National Archives at College Park, MD

The US National Archives are charged with documenting and preserving government records. I conducted research relating to two topics at the National Archives: (1) the development of quantitative productivity measures by the Bureau of Labor Statistics in the 1920s, and (2) the Marshall Plan’s Productivity and Technical Assistance Program.

  1. The following collections were consulted for the BLS Productivity Studies:

RG 200 National Archives Gift Collection, Papers of Ewan Clague, Personal File 1919-1979

Clague joined BLS in 1926 and developed a quantitative productivity index in the late 1920s. He served as BLS Commissioner from 1946 to 1965. In this function, he oversaw BLS productivity experts serving the Marshall Plan Productivity Program. His records include documentation on the productivity index he developed, and his views on productivity and labor questions (including, later, automation).

RG 257 Records of the Bureau of Labor Statistics

Entry 31 Office Files of Ethelbert Stewart, 1904-1931 (Stewart served as the BLS Commissioner from 1921 to 1932; these records contain productivity studies from the early 1920s)

Entry 32 Correspondence of Mr. Stewart as Commissioner, 1923-26 (sighted, not used)

Entry 33 Correspondence of the Commissioner with the Secretary of Labor and Units of the Labor Department, 1925-35 (sighted, not used)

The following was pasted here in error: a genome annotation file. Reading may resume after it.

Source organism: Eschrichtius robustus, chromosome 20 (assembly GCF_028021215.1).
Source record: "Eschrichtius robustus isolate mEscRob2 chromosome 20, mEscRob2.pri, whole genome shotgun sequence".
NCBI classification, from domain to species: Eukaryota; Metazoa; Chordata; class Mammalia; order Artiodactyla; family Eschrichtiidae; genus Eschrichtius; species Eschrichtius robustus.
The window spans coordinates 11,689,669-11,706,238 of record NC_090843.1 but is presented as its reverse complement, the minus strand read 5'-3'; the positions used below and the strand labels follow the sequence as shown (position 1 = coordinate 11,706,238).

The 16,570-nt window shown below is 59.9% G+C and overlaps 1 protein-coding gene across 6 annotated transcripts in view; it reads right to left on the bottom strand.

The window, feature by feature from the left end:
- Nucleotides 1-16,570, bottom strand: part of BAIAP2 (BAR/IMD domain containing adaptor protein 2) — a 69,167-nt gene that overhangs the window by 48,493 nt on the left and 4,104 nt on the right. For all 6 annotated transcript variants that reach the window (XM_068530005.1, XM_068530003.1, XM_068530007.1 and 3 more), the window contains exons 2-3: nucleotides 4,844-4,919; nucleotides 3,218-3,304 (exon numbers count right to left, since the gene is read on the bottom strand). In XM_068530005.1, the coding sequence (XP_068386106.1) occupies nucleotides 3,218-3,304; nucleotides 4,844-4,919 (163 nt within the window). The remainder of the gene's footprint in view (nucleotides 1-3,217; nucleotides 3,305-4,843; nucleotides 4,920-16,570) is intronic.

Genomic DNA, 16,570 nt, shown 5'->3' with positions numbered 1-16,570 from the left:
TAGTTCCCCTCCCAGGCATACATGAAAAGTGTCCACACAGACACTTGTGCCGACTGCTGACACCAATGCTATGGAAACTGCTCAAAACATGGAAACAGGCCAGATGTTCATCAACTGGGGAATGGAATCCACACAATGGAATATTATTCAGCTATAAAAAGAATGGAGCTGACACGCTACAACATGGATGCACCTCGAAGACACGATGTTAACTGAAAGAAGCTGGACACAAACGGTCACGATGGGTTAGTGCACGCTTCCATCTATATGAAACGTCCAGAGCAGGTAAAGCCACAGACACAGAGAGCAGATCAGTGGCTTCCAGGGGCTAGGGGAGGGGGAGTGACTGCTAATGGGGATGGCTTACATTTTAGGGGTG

Entry 42 Office of Prices and Living Conditions, Program Files of the Office of the Associate Commissioner (these are all records from the 1970s onwards; not used)

In addition, I consulted the records of the Census of Manufactures, bi-annually conducted by the Census Bureau, at the National Archives location in Washington, DC. Clague used the Census of Manufactures for the calculation of his productivity index. The National Archives in principle holds the “schedules” for the Census of Manufactures, that is the survey responses; however, the schedules for 1890-1927 were destroyed, and only the records for the 1930, 1932, 1934, and 1936 Census remain. The schedules contain detailed information on time, labor, and technology, such as the number of days and shifts operated, the number of employees, their wages and hours, the kind and value of products, power sources, machinery, and sales figures. As of 2015, the Census of Manufactures was being digitized. While the Census records that Clague used for the productivity index are no longer available, the soon-to-be digitized copies of the later Census records will allow studies of work processes, technology, and productivity in the United States into the 1930s.

%d bloggers like this: